The size of the ELT has the potential to transform our understanding of the universe, say its backers, with its main mirror that will measure some 39 meters (43 yards) across. Located on a 3,000 meter-high mountain in the middle of the Atacama desert, it is due to begin operating in 2024.
Among other capabilities, it will add to and refine astronomers' burgeoning discoveries of planets orbiting other stars, with the ability to find smaller planets, image larger ones, and possibly characterize their atmospheres, a key step in understanding if life is present. "What is being raised here is more than a telescope. Here we see one of the greatest examples of the possibilities of science," said Chilean President Michelle Bachelet in a speech to mark the beginning of construction at the site.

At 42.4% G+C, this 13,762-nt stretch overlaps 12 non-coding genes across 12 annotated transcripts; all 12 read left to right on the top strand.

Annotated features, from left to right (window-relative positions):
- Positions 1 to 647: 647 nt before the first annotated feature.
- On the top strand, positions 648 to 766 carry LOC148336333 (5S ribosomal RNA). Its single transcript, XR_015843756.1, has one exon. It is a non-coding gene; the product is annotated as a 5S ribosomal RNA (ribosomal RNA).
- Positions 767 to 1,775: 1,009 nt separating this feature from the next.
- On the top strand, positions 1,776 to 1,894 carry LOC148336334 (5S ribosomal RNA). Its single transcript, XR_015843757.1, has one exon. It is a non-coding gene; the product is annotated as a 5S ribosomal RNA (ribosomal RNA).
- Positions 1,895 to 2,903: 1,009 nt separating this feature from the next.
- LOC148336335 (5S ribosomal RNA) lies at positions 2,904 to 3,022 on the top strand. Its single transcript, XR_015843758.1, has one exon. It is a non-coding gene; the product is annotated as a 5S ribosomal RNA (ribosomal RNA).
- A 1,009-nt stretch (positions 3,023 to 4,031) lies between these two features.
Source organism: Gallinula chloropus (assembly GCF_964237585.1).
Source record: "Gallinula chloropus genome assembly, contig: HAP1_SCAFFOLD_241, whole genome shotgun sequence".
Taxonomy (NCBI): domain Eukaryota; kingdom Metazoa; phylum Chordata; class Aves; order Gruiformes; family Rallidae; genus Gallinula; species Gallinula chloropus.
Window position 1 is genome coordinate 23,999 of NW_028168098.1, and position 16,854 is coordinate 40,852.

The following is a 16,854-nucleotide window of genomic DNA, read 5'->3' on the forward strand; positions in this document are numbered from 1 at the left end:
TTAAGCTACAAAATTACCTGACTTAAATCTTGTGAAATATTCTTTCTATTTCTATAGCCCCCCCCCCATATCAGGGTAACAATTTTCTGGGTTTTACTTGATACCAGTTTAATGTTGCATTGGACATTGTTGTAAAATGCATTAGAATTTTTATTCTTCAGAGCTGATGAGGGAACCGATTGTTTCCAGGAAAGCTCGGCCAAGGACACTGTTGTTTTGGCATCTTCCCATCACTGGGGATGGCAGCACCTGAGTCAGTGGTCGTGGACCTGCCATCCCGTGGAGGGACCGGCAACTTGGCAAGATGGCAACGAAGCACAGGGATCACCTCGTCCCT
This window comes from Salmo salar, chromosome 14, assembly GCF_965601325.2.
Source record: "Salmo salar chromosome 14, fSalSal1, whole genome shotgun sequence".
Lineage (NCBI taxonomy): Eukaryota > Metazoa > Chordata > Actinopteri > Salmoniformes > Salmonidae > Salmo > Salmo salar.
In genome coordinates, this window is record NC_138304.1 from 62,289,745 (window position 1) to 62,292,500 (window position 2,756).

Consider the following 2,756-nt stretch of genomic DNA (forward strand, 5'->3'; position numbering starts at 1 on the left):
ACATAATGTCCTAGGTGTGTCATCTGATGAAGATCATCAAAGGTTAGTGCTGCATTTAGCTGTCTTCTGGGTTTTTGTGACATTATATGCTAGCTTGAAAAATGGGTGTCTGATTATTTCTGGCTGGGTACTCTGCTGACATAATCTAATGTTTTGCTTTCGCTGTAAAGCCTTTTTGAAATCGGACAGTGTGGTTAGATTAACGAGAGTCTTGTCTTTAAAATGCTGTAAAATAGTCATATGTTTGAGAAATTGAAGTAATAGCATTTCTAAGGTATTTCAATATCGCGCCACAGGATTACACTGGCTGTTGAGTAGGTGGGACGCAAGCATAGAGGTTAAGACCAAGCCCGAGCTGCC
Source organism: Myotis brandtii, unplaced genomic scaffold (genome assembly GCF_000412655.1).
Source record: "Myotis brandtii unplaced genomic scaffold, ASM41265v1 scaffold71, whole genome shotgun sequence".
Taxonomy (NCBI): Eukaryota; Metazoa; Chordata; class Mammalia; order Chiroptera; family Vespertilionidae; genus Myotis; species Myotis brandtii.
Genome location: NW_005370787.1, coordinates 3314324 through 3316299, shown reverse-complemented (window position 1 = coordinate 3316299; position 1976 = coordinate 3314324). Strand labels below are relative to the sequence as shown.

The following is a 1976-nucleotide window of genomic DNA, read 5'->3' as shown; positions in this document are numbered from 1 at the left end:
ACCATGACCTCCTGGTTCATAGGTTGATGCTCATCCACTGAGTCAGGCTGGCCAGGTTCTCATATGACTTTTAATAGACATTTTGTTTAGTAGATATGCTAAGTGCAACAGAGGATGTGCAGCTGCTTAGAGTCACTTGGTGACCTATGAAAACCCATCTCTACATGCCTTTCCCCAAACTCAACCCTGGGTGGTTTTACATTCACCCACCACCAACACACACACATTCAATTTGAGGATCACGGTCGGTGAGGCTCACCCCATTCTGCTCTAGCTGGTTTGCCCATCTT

The dry atmosphere of the Atacama provides as near-perfect observing conditions as it is possible to find on Earth, with some 70 percent of the world's astronomical infrastructure slated to be located in the region by the 2020s. The ELT is being funded by the European Southern Observatory, an organization consisting of European and southern hemisphere nations. Construction costs were not available but the ESO has said previously that the ELT would cost around 1 billion euros ($1.12 billion) at 2012 prices.